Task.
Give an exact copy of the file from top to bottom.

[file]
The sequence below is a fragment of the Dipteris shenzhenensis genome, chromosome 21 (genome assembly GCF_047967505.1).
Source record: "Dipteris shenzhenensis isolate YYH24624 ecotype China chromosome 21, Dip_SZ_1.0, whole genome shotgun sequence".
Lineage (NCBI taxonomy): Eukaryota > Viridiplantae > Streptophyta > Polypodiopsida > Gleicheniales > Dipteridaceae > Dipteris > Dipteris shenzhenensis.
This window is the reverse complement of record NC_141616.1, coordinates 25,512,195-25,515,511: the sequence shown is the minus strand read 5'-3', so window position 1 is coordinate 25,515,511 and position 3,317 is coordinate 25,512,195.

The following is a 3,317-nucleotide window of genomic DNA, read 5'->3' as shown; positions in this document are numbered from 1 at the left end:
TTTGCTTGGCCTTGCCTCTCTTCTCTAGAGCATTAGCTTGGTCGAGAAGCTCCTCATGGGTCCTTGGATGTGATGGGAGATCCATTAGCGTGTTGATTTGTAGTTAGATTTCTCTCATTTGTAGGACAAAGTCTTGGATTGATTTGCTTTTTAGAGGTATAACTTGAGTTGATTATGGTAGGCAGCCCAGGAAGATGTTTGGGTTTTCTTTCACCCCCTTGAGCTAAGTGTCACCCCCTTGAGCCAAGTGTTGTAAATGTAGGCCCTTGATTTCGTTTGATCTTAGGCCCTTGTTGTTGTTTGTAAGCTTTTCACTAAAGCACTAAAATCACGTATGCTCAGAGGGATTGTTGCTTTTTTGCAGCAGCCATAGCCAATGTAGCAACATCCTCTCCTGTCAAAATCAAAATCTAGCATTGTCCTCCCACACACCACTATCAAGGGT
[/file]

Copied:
The sequence below is a fragment of the Dipteris shenzhenensis genome, chromosome 21 (genome assembly GCF_047967505.1).
Source record: "Dipteris shenzhenensis isolate YYH24624 ecotype China chromosome 21, Dip_SZ_1.0, whole genome shotgun sequence".
Lineage (NCBI taxonomy): Eukaryota > Viridiplantae > Streptophyta > Polypodiopsida > Gleicheniales > Dipteridaceae > Dipteris > Dipteris shenzhenensis.
This window is the reverse complement of record NC_141616.1, coordinates 25,512,195-25,515,511: the sequence shown is the minus strand read 5'-3', so window position 1 is coordinate 25,515,511 and position 3,317 is coordinate 25,512,195.

The following is a 3,317-nucleotide window of genomic DNA, read 5'->3' as shown; positions in this document are numbered from 1 at the left end:
TTTGCTTGGCCTTGCCTCTCTTCTCTAGAGCATTAGCTTGGTCGAGAAGCTCCTCATGGGTCCTTGGATGTGATGGGAGATCCATTAGCGTGTTGATTTGTAGTTAGATTTCTCTCATTTGTAGGACAAAGTCTTGGATTGATTTGCTTTTTAGAGGTATAACTTGAGTTGATTATGGTAGGCAGCCCAGGAAGATGTTTGGGTTTTCTTTCACCCCCTTGAGCTAAGTGTCACCCCCTTGAGCCAAGTGTTGTAAATGTAGGCCCTTGATTTCGTTTGATCTTAGGCCCTTGTTGTTGTTTGTAAGCTTTTCACTAAAGCACTAAAATCACGTATGCTCAGAGGGATTGTTGCTTTTTTGCAGCAGCCATAGCCAATGTAGCAACATCCTCTCCTGTCAAAATCAAAATCTAGCATTGTCCTCCCACACACCACTATCAAGGGT